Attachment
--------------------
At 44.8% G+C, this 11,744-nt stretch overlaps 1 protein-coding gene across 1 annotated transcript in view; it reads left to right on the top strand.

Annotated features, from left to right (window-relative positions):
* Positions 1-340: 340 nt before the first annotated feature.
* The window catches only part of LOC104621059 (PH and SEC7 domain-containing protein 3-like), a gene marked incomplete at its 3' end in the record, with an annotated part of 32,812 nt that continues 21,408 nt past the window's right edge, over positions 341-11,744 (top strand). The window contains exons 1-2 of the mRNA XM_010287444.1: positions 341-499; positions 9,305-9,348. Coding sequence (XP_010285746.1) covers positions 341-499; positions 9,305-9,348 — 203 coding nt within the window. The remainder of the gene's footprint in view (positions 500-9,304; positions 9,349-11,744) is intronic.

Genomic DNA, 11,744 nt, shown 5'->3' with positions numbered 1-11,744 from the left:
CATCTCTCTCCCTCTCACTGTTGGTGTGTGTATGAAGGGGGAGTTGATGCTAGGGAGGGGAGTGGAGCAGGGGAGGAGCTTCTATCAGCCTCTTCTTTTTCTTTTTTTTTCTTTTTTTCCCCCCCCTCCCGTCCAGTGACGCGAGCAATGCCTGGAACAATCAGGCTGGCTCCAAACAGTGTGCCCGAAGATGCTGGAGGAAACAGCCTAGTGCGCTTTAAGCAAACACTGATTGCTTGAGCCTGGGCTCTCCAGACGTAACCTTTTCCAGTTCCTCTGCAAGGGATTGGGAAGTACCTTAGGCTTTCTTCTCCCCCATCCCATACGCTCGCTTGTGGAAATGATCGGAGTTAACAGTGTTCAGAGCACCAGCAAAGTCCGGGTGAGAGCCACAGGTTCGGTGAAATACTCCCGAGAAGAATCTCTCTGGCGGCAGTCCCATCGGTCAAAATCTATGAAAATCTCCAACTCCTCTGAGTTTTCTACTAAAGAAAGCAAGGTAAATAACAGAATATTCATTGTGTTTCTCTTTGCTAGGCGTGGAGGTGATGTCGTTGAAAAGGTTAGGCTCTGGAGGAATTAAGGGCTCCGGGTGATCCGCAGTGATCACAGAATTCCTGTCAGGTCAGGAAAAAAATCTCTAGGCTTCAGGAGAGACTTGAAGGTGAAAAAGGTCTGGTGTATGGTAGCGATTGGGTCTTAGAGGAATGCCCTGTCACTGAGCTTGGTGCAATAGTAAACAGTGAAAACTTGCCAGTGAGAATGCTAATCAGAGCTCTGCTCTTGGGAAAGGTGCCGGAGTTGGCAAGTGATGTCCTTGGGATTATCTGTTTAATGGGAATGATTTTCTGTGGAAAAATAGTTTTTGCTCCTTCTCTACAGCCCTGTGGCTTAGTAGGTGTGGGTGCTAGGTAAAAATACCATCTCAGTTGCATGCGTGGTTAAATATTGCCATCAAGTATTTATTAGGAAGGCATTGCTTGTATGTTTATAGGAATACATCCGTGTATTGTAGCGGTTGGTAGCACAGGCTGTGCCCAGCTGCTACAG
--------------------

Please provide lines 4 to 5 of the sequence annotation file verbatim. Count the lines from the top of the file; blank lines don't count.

* The window catches only part of LOC104621059 (PH and SEC7 domain-containing protein 3-like), a gene marked incomplete at its 3' end in the record, with an annotated part of 32,812 nt that continues 21,408 nt past the window's right edge, over positions 341-11,744 (top strand). The window contains exons 1-2 of the mRNA XM_010287444.1: positions 341-499; positions 9,305-9,348. Coding sequence (XP_010285746.1) covers positions 341-499; positions 9,305-9,348 — 203 coding nt within the window. The remainder of the gene's footprint in view (positions 500-9,304; positions 9,349-11,744) is intronic.

Genomic DNA, 11,744 nt, shown 5'->3' with positions numbered 1-11,744 from the left: